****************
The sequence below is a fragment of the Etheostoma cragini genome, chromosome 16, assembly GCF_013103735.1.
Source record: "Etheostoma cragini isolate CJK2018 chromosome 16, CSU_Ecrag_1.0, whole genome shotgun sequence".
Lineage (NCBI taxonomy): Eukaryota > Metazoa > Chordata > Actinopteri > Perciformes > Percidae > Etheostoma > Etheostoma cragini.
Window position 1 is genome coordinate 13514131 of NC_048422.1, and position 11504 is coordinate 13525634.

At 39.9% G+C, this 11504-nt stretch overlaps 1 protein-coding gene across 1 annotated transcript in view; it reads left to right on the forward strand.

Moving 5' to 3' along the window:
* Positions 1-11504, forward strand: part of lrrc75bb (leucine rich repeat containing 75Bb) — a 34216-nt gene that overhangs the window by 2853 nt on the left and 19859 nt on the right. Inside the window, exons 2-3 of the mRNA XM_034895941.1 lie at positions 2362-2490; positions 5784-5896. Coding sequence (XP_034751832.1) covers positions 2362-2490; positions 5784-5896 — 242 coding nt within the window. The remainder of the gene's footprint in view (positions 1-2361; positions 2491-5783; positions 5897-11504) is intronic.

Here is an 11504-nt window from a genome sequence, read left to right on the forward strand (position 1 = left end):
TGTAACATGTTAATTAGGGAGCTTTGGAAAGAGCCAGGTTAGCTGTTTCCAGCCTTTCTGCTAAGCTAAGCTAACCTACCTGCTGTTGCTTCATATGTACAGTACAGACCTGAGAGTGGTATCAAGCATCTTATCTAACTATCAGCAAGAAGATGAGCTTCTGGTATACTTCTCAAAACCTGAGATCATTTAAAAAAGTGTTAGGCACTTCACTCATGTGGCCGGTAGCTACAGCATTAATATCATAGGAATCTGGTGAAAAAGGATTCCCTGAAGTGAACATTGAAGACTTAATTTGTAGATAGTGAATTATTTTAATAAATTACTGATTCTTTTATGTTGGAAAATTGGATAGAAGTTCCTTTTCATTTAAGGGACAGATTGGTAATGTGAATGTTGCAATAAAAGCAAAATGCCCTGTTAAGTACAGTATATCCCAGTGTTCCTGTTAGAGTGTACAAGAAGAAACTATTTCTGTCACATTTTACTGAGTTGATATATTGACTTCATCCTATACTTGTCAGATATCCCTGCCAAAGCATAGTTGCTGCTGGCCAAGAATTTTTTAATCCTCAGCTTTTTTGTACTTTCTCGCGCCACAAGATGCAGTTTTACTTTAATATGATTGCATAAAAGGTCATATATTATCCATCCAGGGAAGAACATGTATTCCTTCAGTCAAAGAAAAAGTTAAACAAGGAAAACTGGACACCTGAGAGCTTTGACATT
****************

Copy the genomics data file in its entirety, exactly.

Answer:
The sequence below is a fragment of the Etheostoma cragini genome, chromosome 16, assembly GCF_013103735.1.
Source record: "Etheostoma cragini isolate CJK2018 chromosome 16, CSU_Ecrag_1.0, whole genome shotgun sequence".
Lineage (NCBI taxonomy): Eukaryota > Metazoa > Chordata > Actinopteri > Perciformes > Percidae > Etheostoma > Etheostoma cragini.
Window position 1 is genome coordinate 13514131 of NC_048422.1, and position 11504 is coordinate 13525634.

At 39.9% G+C, this 11504-nt stretch overlaps 1 protein-coding gene across 1 annotated transcript in view; it reads left to right on the forward strand.

Moving 5' to 3' along the window:
* Positions 1-11504, forward strand: part of lrrc75bb (leucine rich repeat containing 75Bb) — a 34216-nt gene that overhangs the window by 2853 nt on the left and 19859 nt on the right. Inside the window, exons 2-3 of the mRNA XM_034895941.1 lie at positions 2362-2490; positions 5784-5896. Coding sequence (XP_034751832.1) covers positions 2362-2490; positions 5784-5896 — 242 coding nt within the window. The remainder of the gene's footprint in view (positions 1-2361; positions 2491-5783; positions 5897-11504) is intronic.

Here is an 11504-nt window from a genome sequence, read left to right on the forward strand (position 1 = left end):
TGTAACATGTTAATTAGGGAGCTTTGGAAAGAGCCAGGTTAGCTGTTTCCAGCCTTTCTGCTAAGCTAAGCTAACCTACCTGCTGTTGCTTCATATGTACAGTACAGACCTGAGAGTGGTATCAAGCATCTTATCTAACTATCAGCAAGAAGATGAGCTTCTGGTATACTTCTCAAAACCTGAGATCATTTAAAAAAGTGTTAGGCACTTCACTCATGTGGCCGGTAGCTACAGCATTAATATCATAGGAATCTGGTGAAAAAGGATTCCCTGAAGTGAACATTGAAGACTTAATTTGTAGATAGTGAATTATTTTAATAAATTACTGATTCTTTTATGTTGGAAAATTGGATAGAAGTTCCTTTTCATTTAAGGGACAGATTGGTAATGTGAATGTTGCAATAAAAGCAAAATGCCCTGTTAAGTACAGTATATCCCAGTGTTCCTGTTAGAGTGTACAAGAAGAAACTATTTCTGTCACATTTTACTGAGTTGATATATTGACTTCATCCTATACTTGTCAGATATCCCTGCCAAAGCATAGTTGCTGCTGGCCAAGAATTTTTTAATCCTCAGCTTTTTTGTACTTTCTCGCGCCACAAGATGCAGTTTTACTTTAATATGATTGCATAAAAGGTCATATATTATCCATCCAGGGAAGAACATGTATTCCTTCAGTCAAAGAAAAAGTTAAACAAGGAAAACTGGACACCTGAGAGCTTTGACATT